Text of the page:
Iran claims to have brought down U.S. spy drone; U.S.-led forces say UAV went missing in western Afghanistan

The United States on Sunday appeared to give credence to Iranian state media reports that Iran had come into possession of a downed U.S. surveillance drone.

The American-led International Security Assistance Forces (ISAF) in Afghanistan issued a brief statement Sunday saying that an unarmed U.S. reconnaissance aircraft had gone missing while on a mission in western Afghanistan late last week.

"The UAV [unmanned aerial vehicle] to which the Iranians are referring may be a U.S. unarmed reconnaissance aircraft that had been flying a mission over western Afghanistan last week," the ISAF public affairs office said in the statement sent to Yahoo News and other media outlets Sunday. "The operators of the UAV lost control of the aircraft and had been working to determine its status."

Circumstances of how U.S. spy drone went down still unclear

The semi-official Islamic Republic News Agency (IRNA) reported Sunday that Iran's armed forces had brought down a U.S. spy drone in the east of the country.

Citing an "informed military official" the IRNA report "noted that the unmanned craft is of the type 'RQ170,' which was slightly damaged [and] is currently in the hands of the Iranian forces."

The IRNA headline claimed that the U.S. spy drone had been "shot down"--but an Iranian military official quoted on Iranian state television claimed that an Iranian military cyber-warfare unit "managed to take over controls of the drone and bring it down," the Washington Post's Thomas Erdbrink noted.

American officials disputed that the drone had been shot down. One unidentified U.S. official told the Wall Street Journal the drone may have been suffering mechanical difficulties.

Past breaches in U.S. drone information security

However, other reported incidents have lately highlighted vulnerabilities in the security of U.S. drone information systems.

The United States Air Force acknowledged in October that a virus had infected the computer system at Creech Air Force base in Nevada that remotely operates Predator and Reaper drones. And in 2009, an Iraqi insurgent hacked into a U.S. drone down-link, which is not usually encrypted, cyber security expert James Lewis, a former Reagan administration official with the Center for Strategic and Institutional Studies, told Yahoo News last month.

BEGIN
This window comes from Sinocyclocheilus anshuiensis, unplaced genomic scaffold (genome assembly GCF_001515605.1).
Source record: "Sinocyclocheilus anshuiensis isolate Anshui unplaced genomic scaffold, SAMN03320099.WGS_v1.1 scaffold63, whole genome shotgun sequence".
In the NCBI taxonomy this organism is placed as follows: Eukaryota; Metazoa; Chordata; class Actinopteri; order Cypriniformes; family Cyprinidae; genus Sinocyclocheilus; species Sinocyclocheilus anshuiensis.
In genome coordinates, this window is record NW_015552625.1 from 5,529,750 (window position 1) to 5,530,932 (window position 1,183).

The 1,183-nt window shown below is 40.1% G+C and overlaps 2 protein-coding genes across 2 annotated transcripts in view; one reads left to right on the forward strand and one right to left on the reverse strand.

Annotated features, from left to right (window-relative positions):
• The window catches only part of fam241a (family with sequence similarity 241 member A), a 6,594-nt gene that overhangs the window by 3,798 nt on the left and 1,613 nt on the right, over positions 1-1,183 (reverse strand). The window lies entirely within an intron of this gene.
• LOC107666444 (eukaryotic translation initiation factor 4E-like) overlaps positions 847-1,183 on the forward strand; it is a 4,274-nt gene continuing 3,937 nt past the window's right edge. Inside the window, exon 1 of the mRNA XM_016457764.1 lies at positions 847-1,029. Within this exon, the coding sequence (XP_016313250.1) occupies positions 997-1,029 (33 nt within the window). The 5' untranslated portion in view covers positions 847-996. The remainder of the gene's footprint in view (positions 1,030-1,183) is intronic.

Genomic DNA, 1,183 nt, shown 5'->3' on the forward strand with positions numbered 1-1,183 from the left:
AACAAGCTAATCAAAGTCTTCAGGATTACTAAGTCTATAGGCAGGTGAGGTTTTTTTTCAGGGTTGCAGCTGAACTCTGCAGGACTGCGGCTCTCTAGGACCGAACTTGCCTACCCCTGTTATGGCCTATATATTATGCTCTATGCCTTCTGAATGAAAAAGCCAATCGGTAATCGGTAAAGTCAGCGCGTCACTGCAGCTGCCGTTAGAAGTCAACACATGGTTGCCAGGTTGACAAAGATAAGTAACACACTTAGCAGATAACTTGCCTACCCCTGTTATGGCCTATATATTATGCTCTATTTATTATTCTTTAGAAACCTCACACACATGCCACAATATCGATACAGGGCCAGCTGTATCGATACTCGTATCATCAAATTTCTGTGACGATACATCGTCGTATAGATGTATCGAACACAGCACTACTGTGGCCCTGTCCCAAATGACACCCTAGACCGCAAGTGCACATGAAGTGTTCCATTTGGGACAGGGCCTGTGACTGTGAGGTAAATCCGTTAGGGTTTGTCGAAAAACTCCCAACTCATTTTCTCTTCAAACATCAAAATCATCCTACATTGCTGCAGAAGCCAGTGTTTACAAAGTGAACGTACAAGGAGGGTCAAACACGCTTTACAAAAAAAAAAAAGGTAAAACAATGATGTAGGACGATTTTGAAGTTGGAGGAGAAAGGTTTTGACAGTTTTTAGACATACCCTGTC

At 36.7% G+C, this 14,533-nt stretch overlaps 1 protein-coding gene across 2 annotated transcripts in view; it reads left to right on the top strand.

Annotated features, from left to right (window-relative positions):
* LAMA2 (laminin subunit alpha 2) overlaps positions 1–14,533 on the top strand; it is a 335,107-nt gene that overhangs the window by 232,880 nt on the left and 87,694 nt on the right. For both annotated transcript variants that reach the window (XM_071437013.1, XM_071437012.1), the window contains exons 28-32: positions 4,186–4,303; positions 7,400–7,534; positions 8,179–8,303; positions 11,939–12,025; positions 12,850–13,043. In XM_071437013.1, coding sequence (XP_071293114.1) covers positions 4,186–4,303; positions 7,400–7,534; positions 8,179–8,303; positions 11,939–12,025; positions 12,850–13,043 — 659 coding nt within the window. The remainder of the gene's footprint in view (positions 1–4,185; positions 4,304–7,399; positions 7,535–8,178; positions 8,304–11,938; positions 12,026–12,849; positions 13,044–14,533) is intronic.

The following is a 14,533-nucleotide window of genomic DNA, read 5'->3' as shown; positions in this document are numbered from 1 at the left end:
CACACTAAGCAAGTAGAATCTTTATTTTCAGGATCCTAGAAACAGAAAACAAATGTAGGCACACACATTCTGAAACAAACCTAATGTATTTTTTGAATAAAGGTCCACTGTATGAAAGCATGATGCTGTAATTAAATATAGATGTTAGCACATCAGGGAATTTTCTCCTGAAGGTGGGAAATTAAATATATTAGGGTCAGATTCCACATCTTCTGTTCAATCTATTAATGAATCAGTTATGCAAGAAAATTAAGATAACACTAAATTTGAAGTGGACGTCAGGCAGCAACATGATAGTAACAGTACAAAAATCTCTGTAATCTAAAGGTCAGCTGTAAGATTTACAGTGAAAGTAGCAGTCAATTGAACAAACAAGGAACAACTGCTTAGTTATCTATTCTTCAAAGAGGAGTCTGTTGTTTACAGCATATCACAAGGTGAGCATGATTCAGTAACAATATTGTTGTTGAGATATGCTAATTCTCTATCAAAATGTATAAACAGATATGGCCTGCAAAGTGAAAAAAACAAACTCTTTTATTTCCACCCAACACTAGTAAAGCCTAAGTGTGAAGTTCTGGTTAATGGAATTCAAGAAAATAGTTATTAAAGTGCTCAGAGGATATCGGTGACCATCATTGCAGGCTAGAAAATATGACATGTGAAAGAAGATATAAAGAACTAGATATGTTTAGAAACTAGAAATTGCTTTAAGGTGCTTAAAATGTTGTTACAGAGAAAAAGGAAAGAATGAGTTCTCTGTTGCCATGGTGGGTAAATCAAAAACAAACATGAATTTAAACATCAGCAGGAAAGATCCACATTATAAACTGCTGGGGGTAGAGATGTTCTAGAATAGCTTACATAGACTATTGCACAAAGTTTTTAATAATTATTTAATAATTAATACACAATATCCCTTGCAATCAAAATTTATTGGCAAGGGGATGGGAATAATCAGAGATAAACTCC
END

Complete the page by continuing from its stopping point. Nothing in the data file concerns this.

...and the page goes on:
"Militants in Iraq have used $26 off-the-shelf software to intercept live video feeds from U.S. Predator drones, potentially providing them with information they need to evade or monitor U.S. military operations," the Wall Street Journal's Siobhan Gorman, Yochi Dreazen and August Cole reported in December 2009.

"Senior defense and intelligence officials said Iranian-backed insurgents intercepted the video feeds by taking advantage of an unprotected communications link in some of the remotely flown planes' systems," the Journal report said. "Shiite fighters in Iraq used software programs such as SkyGrabber--available for as little as $25.95 on the Internet--to regularly capture drone video feeds, according to a person familiar with reports on the matter."

RQ-170: The U.S. Air Force's "Big Foot," "Beast of Kandahar," used in surveillance for bin Laden raid

The unarmed stealth drone that Iran claims to have brought down, the RQ-170 Sentinel, is manufactured by Lockheed Martin's Advanced Development Program, based in Palmdale, California.

Until 2009, the U.S. Air Force would say little about the model, despite reported sightings of it on the tarmac at Afghanistan's Kandahar International Airport since 2007. A December 2009 photo of the RQ-170 posted on aviation websites, however, prompted the Air Force to at least acknowledge the plane's existence, Military Times' Michael Hoffman reported in 2009:

For two years, the RQ-170 has been the Air Force's Bigfoot. Photos and drawings of the stealthy UAV, also called the 'Beast of Kandahar,' have surfaced, producing shrugs and no-comments from service officials. In early December, a clear photograph of the jet's left side appeared on aviation Web sites, perhaps prompting the Air Force to 'fess up.

However, Air Force officials have not explained what the stealth aircraft is doing in Afghanistan--especially since, as Hoffman noted, the Taliban has no air force or radar.

"Experts such as Phil Finnegan, a UAV analyst at the Teal Group, an aerospace consulting firm, suggest the stealth capabilities are being used to fly in nearby countries," Hoffman wrote. "Neighboring Iran has an air force and air defense system that would require stealth technology to penetrate."

American officials also reportedly used the RQ-170 in surveillance for the U.S. raid that killed Osama bin Laden in Abbottabad, Pakistan last May. Reports also suggest that the craft does not use the most sophisticated U.S. military technology because as a single engine UAV, it has a greater likelihood of occasionally going down.

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